Labour veteran Ken Livingstone has suggested that Labour MPs who voted in favour of airstrikes should be pushed out of their seats.
Mr Livingstone, who was controversially put in charge of the party's defence review, said if his MP had voted for airstrikes he would back a de-selection challenge.
Speaking on LBC, after 66 Labour MPs defied their leader Jeremy Corbyn to support military action in Syria, he said: "If I had an MP who had voted to bomb Syria then I would be prepared to support someone to challenge him."
Shadow foreign affairs minister Stephen Doughty said Mr Livingstone's comments were "utterly inappropriate" and told Sky News: "I really think Ken needs to consider what he is saying and think very carefully about his position."
Shadow work and pensions secretary Owen Smith said the comments were "disgraceful".
But speaking to Sky News later on Thursday, Mr Livingstone played down the comments and defended the right of MPs to vote with their conscience.
"Very few Labour MPs have every been de-selected," he said.
However, he added that if Labour party members decided to pre-select a different candidate, there should be nothing to stop them from doing so.
Mr Livingstone's sentiments could fuel the bullying and intimidation of Labour MPs who have supported the airstrikes or whose views are opposed to Mr Corbyn.
During the ten-and-a-half hour debate in the House of Commons on Wednesday, Walthamstow MP Stella Creasy was forced to leave the chamber to help staff at her office, who were under siege from protesters.
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Ms Creasy had been threatened with "de-selection" from the Labour party by supporters of Mr Corbyn, whose Momentum Labour group had called on Labour members to make their views on airstrikes in Syria known to MPs.
At the time, she had not even decided which way to vote.
When she did come out in favour of airstrikes after listening to Hilary Benn's speech, she was the target of vile abuse on social media.
A number of Labour MPs have been targeted with abusive messages and dubbed war criminals and traitors with blood on their hands.
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Mr Corbyn, who came to the leadership promising a new "kinder politics", was tackled over the hard Left abuse in the House of Commons by a number of MPs in his own party.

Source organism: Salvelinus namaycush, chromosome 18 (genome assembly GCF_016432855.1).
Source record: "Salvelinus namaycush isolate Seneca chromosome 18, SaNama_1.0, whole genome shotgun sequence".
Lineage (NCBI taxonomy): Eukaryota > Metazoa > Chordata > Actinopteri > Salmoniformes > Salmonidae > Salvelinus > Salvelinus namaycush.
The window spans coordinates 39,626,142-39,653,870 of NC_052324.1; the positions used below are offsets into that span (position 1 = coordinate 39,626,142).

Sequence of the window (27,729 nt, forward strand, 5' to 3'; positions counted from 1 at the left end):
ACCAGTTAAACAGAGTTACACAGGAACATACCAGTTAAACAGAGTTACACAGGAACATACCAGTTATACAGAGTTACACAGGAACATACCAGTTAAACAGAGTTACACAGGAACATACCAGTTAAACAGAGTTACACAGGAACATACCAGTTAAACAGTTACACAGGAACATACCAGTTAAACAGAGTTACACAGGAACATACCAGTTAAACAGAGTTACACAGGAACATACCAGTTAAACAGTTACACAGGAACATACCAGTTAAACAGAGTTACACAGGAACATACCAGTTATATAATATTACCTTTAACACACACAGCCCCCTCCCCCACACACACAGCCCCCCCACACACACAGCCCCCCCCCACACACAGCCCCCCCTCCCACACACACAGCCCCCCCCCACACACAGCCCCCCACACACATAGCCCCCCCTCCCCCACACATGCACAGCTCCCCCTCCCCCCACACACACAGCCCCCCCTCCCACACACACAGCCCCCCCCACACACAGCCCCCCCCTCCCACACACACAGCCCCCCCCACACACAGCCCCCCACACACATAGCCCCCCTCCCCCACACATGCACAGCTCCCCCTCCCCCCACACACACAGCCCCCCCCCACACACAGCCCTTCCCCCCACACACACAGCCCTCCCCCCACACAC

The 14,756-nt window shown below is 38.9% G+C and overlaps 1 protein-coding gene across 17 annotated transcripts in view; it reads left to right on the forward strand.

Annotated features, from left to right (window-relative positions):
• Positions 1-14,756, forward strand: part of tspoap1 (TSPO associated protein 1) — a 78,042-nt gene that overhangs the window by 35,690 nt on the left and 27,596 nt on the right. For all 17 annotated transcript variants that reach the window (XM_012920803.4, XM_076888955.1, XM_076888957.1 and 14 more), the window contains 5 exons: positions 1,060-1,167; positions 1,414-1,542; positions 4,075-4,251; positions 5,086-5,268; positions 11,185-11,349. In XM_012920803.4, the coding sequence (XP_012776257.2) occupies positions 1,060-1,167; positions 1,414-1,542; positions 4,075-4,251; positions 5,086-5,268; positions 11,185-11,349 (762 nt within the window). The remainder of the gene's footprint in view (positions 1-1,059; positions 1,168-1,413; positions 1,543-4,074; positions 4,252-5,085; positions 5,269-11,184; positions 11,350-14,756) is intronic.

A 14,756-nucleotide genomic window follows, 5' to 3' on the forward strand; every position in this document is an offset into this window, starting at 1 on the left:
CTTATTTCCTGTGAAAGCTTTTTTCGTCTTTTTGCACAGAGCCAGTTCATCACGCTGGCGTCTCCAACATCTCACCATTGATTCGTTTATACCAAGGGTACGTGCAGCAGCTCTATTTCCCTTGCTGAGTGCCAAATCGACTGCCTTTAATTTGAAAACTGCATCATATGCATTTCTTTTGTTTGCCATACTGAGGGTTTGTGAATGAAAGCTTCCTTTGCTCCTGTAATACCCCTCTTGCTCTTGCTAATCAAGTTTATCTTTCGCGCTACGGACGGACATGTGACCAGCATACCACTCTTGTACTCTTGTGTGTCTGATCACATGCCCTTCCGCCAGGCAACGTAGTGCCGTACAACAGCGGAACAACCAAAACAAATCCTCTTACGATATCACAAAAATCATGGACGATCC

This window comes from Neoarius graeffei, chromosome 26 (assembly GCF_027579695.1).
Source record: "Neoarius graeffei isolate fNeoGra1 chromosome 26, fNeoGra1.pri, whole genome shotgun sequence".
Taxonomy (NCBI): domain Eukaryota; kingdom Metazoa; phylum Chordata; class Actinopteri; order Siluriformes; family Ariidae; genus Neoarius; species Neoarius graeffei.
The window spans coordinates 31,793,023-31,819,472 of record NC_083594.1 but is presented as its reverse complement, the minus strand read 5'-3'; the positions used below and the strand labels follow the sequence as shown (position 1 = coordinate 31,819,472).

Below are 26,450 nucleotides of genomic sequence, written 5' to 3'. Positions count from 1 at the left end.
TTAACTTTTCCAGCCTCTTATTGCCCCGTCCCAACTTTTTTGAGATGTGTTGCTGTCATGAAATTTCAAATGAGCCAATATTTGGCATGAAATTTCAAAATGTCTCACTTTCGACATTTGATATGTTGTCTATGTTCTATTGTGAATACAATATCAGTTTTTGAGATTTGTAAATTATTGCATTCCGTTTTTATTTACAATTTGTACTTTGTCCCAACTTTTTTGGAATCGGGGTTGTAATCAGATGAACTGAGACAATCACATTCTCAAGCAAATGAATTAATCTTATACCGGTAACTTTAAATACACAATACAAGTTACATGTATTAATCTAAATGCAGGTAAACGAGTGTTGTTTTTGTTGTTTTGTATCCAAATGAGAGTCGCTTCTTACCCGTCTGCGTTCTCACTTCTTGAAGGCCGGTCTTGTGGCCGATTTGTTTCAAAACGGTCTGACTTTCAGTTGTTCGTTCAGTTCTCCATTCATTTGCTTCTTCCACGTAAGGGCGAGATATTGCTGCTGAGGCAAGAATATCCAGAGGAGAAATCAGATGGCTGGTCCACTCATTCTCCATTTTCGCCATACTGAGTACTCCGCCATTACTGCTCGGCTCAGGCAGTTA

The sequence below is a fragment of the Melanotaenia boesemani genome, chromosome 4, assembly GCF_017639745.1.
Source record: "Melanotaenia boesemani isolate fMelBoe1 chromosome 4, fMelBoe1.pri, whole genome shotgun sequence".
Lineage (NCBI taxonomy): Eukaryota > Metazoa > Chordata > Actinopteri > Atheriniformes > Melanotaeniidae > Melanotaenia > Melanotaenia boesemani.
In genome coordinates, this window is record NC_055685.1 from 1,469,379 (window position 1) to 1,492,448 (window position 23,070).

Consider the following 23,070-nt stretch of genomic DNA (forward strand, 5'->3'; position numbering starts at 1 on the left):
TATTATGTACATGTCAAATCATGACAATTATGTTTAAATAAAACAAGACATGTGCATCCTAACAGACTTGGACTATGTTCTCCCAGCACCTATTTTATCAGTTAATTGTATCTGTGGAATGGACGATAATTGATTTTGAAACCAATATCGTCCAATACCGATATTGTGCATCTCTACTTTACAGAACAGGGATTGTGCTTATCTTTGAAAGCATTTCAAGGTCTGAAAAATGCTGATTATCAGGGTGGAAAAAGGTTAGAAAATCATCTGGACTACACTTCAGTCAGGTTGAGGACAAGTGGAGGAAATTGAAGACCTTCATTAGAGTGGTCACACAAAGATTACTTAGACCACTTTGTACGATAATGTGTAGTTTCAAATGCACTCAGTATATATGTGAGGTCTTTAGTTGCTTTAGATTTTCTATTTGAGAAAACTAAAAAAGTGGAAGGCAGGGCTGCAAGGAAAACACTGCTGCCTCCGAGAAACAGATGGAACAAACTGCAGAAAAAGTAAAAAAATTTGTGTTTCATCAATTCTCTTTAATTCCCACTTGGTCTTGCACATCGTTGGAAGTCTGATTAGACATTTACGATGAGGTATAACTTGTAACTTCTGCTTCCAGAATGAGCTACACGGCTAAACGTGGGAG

Labour grandee Alan Johnson took a swipe at the Labour leadership and said: "I find this decision as difficult as anyone to make.
"I wish I had the self-righteous certitude of our finger jabbing representatives of our new and kinder type of politics, who will no doubt soon be contacting those of us who support this motion tonight."
Later Mr Corbyn took to Twitter and Facebook to call for an end to the bullying.
He said: "I want to be very clear – there is no place in the Labour Party or from those that support us - for bullying of any sort, from any side of the debate.
"It flies in the face of everything I believe and everything I stand for."
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Deputy leader Tom Watson, who has also been the subject of trolling after voting in favour of the airstrikes, is to raise the need for a bullying and social media policy with Labour's ruling body, the National Executive Committee.
The Left Unity party, which was founded by film director Ken Loach, has posted the names of all the Labour MPs who voted with the Government encouraging Labour members to de-select them.
The deep and bitter divide in the party was compounded by shadow chancellor John McDonnell on Thursday morning when he compared Mr Benn's speech in the Commons to Tony Blair's pre-Iraq war address.
Mr McDonnell, who considers Mr Blair a war criminal because of his role taking the country to war in Iraq in 2003, said: "The greatest oratory can lead us to the greatest mistakes."
Mr Benn's speech was heralded as the greatest parliamentary oratory in a generation and received applause from both sides of the house.
But Mr Corbyn sat stony-faced and only grudgingly moved over to let Mr Benn take his seat again after delivering the speech.
Mr Livingstone has described Mr Benn's contribution as a "brilliant speech", but told Sky News that it lacked long-term vision.